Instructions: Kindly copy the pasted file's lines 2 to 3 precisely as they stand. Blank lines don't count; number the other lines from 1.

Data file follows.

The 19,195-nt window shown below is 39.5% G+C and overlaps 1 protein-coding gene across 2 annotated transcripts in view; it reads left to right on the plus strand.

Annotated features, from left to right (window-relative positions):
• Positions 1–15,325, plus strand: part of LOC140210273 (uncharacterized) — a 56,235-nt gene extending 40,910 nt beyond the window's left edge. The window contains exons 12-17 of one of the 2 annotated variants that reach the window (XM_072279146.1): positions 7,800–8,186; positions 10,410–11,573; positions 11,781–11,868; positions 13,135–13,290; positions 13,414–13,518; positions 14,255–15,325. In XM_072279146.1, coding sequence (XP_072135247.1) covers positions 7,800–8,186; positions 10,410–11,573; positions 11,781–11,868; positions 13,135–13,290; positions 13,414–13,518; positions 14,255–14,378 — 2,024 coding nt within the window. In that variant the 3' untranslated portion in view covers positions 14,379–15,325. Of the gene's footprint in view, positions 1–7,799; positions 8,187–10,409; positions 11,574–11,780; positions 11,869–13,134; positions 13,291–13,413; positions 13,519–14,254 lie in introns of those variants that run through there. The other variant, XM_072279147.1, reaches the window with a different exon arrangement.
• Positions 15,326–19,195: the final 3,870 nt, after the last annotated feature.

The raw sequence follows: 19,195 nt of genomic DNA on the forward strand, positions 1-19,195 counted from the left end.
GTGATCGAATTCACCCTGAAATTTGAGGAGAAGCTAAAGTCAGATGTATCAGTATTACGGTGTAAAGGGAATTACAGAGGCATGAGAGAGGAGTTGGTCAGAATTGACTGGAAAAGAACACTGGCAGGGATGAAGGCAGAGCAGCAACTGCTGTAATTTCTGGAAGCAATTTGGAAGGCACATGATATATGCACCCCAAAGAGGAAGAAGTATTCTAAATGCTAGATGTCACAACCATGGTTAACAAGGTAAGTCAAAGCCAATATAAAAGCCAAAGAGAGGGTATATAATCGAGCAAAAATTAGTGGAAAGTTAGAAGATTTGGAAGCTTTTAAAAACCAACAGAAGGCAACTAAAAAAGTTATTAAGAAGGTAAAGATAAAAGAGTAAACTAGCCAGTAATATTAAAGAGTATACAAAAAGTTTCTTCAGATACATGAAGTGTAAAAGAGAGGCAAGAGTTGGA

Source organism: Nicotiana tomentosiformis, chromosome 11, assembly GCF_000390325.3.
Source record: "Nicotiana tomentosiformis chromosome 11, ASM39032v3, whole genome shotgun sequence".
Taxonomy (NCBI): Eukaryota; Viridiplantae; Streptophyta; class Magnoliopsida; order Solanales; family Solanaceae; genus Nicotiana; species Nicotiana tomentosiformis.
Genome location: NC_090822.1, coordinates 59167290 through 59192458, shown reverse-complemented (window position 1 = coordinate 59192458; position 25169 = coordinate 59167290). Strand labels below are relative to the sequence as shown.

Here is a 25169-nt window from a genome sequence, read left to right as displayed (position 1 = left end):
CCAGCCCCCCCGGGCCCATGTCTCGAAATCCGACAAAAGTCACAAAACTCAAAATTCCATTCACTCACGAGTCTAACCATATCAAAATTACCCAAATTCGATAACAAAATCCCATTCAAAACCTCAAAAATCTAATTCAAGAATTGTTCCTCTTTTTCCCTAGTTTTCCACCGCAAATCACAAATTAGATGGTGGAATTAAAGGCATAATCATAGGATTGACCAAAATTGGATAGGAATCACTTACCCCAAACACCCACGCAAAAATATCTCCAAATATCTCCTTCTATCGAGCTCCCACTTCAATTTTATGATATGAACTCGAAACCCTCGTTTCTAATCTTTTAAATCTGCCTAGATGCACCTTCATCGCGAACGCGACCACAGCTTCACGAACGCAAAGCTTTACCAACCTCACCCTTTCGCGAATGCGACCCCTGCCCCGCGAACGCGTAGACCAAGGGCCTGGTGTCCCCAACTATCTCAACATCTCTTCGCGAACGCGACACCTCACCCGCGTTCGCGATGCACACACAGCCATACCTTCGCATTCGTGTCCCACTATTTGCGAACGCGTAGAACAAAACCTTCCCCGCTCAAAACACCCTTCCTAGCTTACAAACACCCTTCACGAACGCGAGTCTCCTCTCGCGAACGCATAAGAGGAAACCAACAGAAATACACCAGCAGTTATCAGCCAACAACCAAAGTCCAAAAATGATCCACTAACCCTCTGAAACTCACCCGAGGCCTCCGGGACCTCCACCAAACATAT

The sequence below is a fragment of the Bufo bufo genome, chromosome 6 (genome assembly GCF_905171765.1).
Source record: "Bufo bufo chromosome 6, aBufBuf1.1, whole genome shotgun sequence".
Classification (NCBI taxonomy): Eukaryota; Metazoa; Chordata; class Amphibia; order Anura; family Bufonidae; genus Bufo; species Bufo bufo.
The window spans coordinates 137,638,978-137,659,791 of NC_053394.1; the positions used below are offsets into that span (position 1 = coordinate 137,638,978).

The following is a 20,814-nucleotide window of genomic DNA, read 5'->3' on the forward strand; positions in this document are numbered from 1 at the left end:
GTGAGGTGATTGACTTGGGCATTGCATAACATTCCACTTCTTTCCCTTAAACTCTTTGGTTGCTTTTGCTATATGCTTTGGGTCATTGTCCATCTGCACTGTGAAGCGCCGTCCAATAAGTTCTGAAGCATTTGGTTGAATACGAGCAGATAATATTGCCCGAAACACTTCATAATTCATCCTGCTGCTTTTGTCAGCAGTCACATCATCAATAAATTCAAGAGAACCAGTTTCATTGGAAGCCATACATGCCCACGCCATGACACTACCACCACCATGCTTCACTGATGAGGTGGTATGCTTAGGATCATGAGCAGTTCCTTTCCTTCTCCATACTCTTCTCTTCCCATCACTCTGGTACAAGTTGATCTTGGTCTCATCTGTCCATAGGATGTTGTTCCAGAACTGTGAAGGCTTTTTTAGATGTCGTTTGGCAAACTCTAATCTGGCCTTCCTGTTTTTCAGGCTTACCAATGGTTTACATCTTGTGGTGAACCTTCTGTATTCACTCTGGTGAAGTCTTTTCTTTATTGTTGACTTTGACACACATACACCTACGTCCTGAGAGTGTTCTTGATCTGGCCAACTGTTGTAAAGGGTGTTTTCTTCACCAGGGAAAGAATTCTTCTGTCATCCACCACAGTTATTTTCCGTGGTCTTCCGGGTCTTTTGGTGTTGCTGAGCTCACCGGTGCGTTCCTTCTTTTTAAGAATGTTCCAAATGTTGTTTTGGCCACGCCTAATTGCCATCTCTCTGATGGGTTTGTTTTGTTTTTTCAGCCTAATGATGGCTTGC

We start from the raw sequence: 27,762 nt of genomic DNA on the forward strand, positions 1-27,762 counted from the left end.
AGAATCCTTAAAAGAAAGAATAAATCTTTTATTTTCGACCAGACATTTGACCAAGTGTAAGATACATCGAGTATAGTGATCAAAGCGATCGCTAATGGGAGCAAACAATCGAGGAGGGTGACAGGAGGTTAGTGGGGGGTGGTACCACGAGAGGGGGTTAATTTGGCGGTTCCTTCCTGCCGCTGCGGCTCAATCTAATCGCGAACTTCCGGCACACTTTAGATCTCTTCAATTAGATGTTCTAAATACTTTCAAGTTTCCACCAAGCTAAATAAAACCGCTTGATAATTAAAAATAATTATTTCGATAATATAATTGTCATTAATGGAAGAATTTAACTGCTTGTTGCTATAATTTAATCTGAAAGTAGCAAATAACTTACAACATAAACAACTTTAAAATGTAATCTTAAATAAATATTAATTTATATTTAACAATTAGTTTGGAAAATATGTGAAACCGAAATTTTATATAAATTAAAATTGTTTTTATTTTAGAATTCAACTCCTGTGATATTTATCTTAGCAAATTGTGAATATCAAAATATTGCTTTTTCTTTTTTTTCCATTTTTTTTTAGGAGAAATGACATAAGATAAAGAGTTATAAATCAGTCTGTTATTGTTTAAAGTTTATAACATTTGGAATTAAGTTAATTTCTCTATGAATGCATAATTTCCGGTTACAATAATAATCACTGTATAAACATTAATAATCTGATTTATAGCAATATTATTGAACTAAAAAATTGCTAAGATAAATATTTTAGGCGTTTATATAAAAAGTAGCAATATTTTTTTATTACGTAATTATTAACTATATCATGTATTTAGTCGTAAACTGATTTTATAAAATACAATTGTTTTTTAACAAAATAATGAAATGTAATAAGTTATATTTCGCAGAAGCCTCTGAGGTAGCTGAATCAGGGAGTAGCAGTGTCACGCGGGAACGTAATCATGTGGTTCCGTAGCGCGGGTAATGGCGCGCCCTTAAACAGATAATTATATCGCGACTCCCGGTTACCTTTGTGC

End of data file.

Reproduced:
Annotated features, from left to right (window-relative positions):
• Positions 1–15,325, plus strand: part of LOC140210273 (uncharacterized) — a 56,235-nt gene extending 40,910 nt beyond the window's left edge. The window contains exons 12-17 of one of the 2 annotated variants that reach the window (XM_072279146.1): positions 7,800–8,186; positions 10,410–11,573; positions 11,781–11,868; positions 13,135–13,290; positions 13,414–13,518; positions 14,255–15,325. In XM_072279146.1, coding sequence (XP_072135247.1) covers positions 7,800–8,186; positions 10,410–11,573; positions 11,781–11,868; positions 13,135–13,290; positions 13,414–13,518; positions 14,255–14,378 — 2,024 coding nt within the window. In that variant the 3' untranslated portion in view covers positions 14,379–15,325. Of the gene's footprint in view, positions 1–7,799; positions 8,187–10,409; positions 11,574–11,780; positions 11,869–13,134; positions 13,291–13,413; positions 13,519–14,254 lie in introns of those variants that run through there. The other variant, XM_072279147.1, reaches the window with a different exon arrangement.